Boost desire by working to reduce circumstances that ruin your desire, like a romantic work trip, self-care practices, or going on a date.
5 Ways to Boost Sexual Desire
According to Dr. Emily Nagoski, we all have an “accelerator-brake system” This helps us to understand what turns us on and just as importantly, what turns us off. Accelerators are those additives and tools that help us develop desire. Brakes are the obstacles to feeling good, unmet safety needs, health problems, and stress.
Boosting desire comes down to accelerating or cultivating that desire. Doing something to build it. When you find ways to increase your accelerators and ease your brakes, you can experience desire more fully. Think about subtle things you can add to your life that create desire. Here are five ways to get started.
01. Take Care of Your Basic Needs
Desire is similar to motivation. It’s a metric of how much energy you have. Without enough energy and under a state of stress, your body down-regulates its sexual response and causes your sexual desire to plummet. Whether you want to reproduce or not, energizing the body to a place where it feels safe is the key to boosting desire.
How you eat, move, sleep and live is a metric of how you’ll feel desire. A metabolic diet has been shown to boost desire and pleasure response through the consumption of healthy amounts of protein, fat, and carbohydrates. You’ll only experience desire if you have the energy to do so.
02: Deal with Stress before heading into the bedroom
Stress will kill your libido almost instantly. Pay careful attention to shifting your perspective of stress. Helping your body and mind de-stress under stressful circumstances. Try not to let stress linger and include more stress-reducing practices in your life, like moving your body, taking hot baths, reading a good book, connecting with other people, or practicing a hobby.
03: Understand the story of sex you grew up with
Many people grew up not talking about sex while simultaneously being exposed to images or other ideas about what sex is. In some cases, sex was considered “bad” before marriage but “good” after marriage creating a mass of confusion inside your brain.
The story you grew up learning about sex impacts your sexual experience today. In many cases, it’s a story that needs attention, shifting that story to truth and health. I would encourage you to understand the story you grew up learning, confront it, and put truth back into it. In some cases, you may need a trained therapist to help you with the process.
Your sexual wellness is important enough to do this work.
04. Ignite Your Five Senses
Sexual desire and pleasure are enhanced by your five senses. Paying attention to each of the five senses helps you connect with your body and experience pleasure on a more intimate level. Try to engage with your senses outside of intimacy. Allow yourself to feel the warmth of the sun on your skin or the way the sweater feels on you. Take a few deep breaths in the fresh morning air and feel the embrace of a hug.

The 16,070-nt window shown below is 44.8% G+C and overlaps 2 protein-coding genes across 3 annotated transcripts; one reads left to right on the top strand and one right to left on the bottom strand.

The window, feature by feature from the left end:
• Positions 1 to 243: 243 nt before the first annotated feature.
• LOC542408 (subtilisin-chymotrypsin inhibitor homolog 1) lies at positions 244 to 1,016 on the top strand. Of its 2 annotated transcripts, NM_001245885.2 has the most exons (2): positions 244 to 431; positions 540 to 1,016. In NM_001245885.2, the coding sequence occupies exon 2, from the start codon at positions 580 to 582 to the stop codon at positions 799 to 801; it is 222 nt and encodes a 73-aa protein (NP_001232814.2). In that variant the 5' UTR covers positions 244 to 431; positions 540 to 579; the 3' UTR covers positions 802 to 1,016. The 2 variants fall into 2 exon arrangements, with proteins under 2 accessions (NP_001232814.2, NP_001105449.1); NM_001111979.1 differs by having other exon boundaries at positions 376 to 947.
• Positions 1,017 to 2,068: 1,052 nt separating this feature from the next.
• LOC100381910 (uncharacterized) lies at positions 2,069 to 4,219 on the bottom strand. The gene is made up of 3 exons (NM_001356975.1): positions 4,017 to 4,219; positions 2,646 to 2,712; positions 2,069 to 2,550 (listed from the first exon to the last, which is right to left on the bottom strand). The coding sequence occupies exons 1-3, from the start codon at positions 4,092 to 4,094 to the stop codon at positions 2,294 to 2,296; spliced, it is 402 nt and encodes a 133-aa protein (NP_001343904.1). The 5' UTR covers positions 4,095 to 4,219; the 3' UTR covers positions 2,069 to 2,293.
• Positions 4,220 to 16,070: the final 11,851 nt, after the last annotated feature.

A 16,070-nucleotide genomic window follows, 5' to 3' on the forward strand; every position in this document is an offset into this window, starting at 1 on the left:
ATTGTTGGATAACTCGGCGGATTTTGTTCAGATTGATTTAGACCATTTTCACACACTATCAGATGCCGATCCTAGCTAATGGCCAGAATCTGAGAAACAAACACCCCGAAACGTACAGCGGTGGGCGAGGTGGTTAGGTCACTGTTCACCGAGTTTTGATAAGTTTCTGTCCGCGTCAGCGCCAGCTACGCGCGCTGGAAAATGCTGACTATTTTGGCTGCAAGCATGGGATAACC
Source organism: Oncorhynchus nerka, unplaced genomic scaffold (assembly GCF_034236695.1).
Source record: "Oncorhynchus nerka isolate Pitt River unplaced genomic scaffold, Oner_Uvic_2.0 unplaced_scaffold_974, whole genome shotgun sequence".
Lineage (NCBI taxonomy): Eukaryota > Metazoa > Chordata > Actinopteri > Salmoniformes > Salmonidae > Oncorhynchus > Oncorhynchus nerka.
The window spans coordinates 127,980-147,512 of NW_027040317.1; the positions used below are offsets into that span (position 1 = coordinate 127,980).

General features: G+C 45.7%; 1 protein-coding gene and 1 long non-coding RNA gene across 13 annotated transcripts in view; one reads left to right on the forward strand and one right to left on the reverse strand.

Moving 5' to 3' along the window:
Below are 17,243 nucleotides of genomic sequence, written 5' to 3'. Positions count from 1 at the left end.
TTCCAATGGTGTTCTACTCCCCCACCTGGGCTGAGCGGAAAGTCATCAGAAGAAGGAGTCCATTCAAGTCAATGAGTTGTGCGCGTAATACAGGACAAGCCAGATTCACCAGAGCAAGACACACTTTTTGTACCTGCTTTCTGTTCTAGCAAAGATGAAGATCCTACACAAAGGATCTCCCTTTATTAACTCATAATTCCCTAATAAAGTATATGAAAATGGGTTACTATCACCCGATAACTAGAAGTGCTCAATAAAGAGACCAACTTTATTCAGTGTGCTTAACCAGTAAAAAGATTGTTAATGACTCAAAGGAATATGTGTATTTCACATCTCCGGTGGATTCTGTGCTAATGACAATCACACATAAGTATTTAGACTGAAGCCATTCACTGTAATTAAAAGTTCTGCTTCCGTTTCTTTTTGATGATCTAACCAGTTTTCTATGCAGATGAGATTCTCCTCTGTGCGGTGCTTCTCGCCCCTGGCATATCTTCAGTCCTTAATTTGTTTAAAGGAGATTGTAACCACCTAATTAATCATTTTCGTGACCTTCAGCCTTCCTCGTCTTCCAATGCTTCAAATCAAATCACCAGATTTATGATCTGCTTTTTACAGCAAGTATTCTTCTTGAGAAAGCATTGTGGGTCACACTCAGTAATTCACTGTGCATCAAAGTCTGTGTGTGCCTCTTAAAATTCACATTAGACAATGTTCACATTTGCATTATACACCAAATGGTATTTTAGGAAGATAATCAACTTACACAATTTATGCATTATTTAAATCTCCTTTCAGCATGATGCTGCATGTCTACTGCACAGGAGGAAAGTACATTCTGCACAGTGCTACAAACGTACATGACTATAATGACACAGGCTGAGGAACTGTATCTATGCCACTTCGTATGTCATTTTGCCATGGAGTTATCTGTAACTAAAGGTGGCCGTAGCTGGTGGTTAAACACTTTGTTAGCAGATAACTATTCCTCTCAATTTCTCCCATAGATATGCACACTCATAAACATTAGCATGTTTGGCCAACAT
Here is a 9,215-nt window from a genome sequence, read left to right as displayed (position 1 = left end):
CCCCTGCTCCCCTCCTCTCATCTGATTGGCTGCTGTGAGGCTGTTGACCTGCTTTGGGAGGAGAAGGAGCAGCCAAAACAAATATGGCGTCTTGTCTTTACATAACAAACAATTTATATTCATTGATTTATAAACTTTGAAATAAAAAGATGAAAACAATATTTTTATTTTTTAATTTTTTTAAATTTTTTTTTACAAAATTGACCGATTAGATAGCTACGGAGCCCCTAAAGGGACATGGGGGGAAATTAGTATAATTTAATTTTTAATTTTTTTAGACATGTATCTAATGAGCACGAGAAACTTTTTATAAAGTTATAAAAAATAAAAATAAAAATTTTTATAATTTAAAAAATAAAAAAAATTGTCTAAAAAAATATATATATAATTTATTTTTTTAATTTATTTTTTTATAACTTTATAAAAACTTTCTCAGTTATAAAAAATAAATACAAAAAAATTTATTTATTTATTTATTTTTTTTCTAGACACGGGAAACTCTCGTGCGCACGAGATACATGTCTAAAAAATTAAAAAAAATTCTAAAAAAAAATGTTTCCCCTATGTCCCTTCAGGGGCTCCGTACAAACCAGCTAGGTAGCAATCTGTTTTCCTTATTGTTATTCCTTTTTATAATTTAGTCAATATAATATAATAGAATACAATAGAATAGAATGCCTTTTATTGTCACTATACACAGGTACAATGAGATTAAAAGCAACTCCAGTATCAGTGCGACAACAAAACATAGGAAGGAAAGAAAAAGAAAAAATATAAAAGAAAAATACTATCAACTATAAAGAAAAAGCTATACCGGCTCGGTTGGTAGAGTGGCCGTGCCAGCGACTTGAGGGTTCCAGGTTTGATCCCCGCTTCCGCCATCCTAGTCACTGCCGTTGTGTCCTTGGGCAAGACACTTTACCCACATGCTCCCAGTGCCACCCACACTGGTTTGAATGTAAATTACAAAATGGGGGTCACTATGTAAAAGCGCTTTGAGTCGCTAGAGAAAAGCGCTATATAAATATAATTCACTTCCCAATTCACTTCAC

Let yourself feel everything you can. The more you connect with your body, the deeper you’ll feel pleasure and desire.
05. Work Through Discrepancies in Desire
One of the primary reasons people seek sex therapy is discrepancies in desire. Understanding how to foster each other’s desires is important in promoting intimacy. All couples will experience a difference in desire at various points, if not all the time, in their relationship.
Instead of viewing this as a bad thing, learn why type of desire the other person most often works out of and help boost that desire. If one person has a responsive desire, spending just as much time out of the bedroom touching, holding, and opening up in intimate and non-sexual ways will almost always boost a physical feeling that will lead to a mental desire. Help yourself boost desire and find joy in helping your spouse in a way that suits them.
Cultivating The Magic
Instead of waiting for desire to fall upon you, cultivate the magic of desire in yourself.
If you’re the spontaneous type, you may feel the mental desire before the physical arousal. If you’re the responsive type, you feel the physical arousal first, then the mental desire second. The point is, whatever your primary desire type is, it’s not wrong or bad, and neither is your spouse. It’s learning about their desire so you know how to support it.
Cultivating sexual desire is like learning something new. It takes a certain amount of immersion. The more you sprinkle it throughout your life in subtle, even non-sexual ways, the more you’ll think about it, and the stronger the desire will grow.
The goal is to unearth the desire for pleasure, connection, intimacy, and self-worth.